Attachment #8952525 - Flags: review?(jwalden+bmo) → review+
FWIW I generally prefer that this sort of thing be diagnostic, and if specific information is needed for a specific Maybe, particularized poisoning is done rather than force poisoning overhead on everything.  It would not be difficult to add something like a maybePoison() function to Maybe to support this, IMO, and I somewhat prefer that we do that.
(In reply to Jeff Walden [:Waldo] from comment #6)
> @@ +35,5 @@
> > +
> > +  static void poison(void* aPtr)
> > +  {
> > +    // Avoid MOZ_ASSERTs in mozWritePoison.
> > +    if (MOZ_ALIGNOF(T) % sizeof(uintptr_t) == 0
> 
> Can you not use alignof here?  Still feels like MOZ_ALIGNOF is a silly
> distraction and we should be able to remove it, and avoiding use of it in
> pursuit of that aim seems good.

I don't know that alignof will necessarily give you the same alignment as MOZ_ALIGNOF.  There's also the weird different alignments for types in structs vs. bare types thing.

In any event, this assert is there because mozWritePoison checks for alignment, because it blindly casts pointers to uintptr_t*.  Maybe we should just change mozWritePoison to eliminate that requirement and use memcpy to store poison values, which most (x86ish) compilers will just optimize into a store instruction anyway?

> @@ +114,5 @@
> >    // T*.  Indirecting through these functions addresses the problem.
> >    void* data() { return mStorage; }
> >    const void* data() const { return mStorage; }
> >  
> > +  void poisonThis()
> 
> Rename this to |poisonData|.  This name suggests all of |*this| is poisoned,
> which obviously is not what anyone would want, given where this is called --
> namely, in places where |this->mIsSome| is expected to still have a
> particular value.

Good call.  ni? for the alignment question above.

(In reply to Jeff Walden [:Waldo] from comment #7)
> FWIW I generally prefer that this sort of thing be diagnostic, and if
> specific information is needed for a specific Maybe, particularized
> poisoning is done rather than force poisoning overhead on everything.  It
> would not be difficult to add something like a maybePoison() function to
> Maybe to support this, IMO, and I somewhat prefer that we do that.

This is a reasonable complaint.

I slightly prefer the shotgun approach here, because that means that everybody who does something dumb with Maybe gets caught, rather than having to discover it and add appropriate diagnostics after the fact.  (Bug 1410186 is a similar-in-spirit bug to this one, and turned up at one problem we might not have seen otherwise, and potentially others once we re-land it here in a bit.)  OTOH, adding blanket poisoning does seem like it could wreak havoc with e.g. types containing integers that have UAF problems, because then they're dealing with integers much larger than they probably expected to ever deal with.  Whereas a more targeted approach might encourage people to use poisoning specifically for things they know contain many pointers and whatnot, which minimizes the risk.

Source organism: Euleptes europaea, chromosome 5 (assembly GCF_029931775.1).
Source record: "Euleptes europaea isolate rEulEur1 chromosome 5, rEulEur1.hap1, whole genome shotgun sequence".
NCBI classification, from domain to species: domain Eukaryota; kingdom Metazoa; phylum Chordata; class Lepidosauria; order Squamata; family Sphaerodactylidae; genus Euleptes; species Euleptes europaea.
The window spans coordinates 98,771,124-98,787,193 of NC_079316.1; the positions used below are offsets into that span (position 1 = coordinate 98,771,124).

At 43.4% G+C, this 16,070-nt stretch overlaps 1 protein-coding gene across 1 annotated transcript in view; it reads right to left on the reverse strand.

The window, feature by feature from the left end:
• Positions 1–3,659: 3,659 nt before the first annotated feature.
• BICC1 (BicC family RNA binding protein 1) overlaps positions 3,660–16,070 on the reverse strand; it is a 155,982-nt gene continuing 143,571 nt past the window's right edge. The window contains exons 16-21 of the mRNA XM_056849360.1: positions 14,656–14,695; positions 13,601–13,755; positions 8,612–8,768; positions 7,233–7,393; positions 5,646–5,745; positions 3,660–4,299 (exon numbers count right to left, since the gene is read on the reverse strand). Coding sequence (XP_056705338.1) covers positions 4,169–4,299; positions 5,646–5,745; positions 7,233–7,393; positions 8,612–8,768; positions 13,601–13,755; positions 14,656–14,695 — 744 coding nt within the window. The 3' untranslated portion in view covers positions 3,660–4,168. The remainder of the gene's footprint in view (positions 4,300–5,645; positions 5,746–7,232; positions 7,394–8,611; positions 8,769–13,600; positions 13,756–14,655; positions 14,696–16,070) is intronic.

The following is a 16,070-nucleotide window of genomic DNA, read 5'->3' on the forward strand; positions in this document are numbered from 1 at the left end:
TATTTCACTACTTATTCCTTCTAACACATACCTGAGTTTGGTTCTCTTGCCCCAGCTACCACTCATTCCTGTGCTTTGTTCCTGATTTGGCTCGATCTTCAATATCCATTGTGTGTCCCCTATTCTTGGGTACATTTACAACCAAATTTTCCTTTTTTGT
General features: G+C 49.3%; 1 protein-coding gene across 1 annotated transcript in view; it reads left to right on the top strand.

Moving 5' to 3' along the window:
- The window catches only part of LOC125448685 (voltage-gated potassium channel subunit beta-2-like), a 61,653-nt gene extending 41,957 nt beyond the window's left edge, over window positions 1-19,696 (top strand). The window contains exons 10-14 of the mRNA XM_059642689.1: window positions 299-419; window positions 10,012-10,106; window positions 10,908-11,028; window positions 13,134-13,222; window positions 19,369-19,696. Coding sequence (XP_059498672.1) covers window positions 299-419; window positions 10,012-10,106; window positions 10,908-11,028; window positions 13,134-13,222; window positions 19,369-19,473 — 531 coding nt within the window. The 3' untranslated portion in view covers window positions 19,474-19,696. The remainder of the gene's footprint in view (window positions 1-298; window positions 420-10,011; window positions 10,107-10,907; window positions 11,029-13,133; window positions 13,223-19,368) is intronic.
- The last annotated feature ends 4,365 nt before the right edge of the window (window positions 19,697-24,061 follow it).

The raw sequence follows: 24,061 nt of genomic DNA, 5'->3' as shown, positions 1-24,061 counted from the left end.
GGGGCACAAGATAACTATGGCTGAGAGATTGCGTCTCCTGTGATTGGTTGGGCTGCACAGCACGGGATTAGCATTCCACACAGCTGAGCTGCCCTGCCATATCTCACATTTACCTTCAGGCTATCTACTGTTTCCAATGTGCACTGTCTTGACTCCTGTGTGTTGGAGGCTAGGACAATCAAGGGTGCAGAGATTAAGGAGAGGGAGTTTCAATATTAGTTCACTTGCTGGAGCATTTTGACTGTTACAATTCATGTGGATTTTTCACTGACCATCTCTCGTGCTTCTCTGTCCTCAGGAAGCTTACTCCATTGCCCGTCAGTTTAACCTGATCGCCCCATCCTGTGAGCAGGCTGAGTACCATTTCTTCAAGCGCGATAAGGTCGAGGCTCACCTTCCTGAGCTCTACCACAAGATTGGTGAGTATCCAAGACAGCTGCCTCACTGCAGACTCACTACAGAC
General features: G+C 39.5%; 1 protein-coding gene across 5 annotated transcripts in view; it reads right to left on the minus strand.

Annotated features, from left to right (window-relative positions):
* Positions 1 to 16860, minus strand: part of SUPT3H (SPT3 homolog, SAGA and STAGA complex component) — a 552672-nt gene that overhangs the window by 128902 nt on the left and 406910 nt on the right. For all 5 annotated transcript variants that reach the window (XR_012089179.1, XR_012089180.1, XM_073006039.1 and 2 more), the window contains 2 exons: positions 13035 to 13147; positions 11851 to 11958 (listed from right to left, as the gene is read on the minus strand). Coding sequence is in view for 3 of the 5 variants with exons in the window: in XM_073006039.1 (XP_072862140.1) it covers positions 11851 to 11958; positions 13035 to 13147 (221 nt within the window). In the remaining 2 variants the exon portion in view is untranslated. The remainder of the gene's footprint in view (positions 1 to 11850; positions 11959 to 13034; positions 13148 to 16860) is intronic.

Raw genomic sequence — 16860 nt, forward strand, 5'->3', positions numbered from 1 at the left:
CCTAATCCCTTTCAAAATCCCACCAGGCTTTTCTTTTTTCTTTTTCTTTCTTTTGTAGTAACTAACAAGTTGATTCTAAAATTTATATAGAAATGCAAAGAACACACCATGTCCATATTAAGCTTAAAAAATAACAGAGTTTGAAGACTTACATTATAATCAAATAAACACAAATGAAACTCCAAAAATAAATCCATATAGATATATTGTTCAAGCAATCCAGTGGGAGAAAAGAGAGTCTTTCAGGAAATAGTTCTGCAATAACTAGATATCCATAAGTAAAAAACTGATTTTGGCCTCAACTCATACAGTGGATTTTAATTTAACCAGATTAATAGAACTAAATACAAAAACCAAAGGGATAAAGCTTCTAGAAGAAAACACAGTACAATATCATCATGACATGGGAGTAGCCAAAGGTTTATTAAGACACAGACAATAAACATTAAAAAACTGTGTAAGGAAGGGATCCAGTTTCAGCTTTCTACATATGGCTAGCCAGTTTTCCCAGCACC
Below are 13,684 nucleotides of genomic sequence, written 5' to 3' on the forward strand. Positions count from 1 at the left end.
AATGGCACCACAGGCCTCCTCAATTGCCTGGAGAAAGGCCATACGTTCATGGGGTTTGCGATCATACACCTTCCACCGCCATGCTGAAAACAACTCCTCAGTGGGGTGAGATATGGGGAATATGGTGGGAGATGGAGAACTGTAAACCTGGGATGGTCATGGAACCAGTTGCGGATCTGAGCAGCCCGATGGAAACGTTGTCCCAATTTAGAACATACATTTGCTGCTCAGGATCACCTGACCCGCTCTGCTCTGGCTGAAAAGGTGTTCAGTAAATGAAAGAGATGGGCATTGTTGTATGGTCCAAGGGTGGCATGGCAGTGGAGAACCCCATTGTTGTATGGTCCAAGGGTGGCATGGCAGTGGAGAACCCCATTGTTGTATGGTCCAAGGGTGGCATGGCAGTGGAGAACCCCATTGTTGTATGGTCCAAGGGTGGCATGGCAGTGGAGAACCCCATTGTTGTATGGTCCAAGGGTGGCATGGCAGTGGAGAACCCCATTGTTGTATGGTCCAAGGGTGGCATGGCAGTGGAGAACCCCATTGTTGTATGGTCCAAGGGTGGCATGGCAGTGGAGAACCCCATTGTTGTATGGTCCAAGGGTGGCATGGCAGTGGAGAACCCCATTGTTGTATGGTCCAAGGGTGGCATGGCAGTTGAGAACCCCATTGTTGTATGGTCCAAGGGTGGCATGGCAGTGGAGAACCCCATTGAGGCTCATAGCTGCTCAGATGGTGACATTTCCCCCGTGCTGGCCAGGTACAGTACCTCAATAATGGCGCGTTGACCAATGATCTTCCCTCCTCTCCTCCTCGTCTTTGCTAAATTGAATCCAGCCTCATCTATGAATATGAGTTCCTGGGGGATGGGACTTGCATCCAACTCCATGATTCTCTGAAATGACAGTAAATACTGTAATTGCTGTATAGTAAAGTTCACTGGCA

On the third hand, we poison memory for frames, which have widely varying data members, and AFAIK we haven't run into many problems with that.  So maybe the concern about havoc-wreaking doesn't really apply?
Flags: needinfo?(jwalden+bmo)
(In reply to Nathan Froyd [:froydnj] from comment #8)
> Maybe we should just change mozWritePoison to eliminate that requirement and
> use memcpy to store poison values, which most (x86ish) compilers will just
> optimize into a store instruction anyway?

Yes.  Please!

> (In reply to Jeff Walden [:Waldo] from comment #7)
> > FWIW I generally prefer that this sort of thing be diagnostic, and if
> > specific information is needed for a specific Maybe, particularized
> > poisoning is done rather than force poisoning overhead on everything.  It
> > would not be difficult to add something like a maybePoison() function to
> > Maybe to support this, IMO, and I somewhat prefer that we do that.
>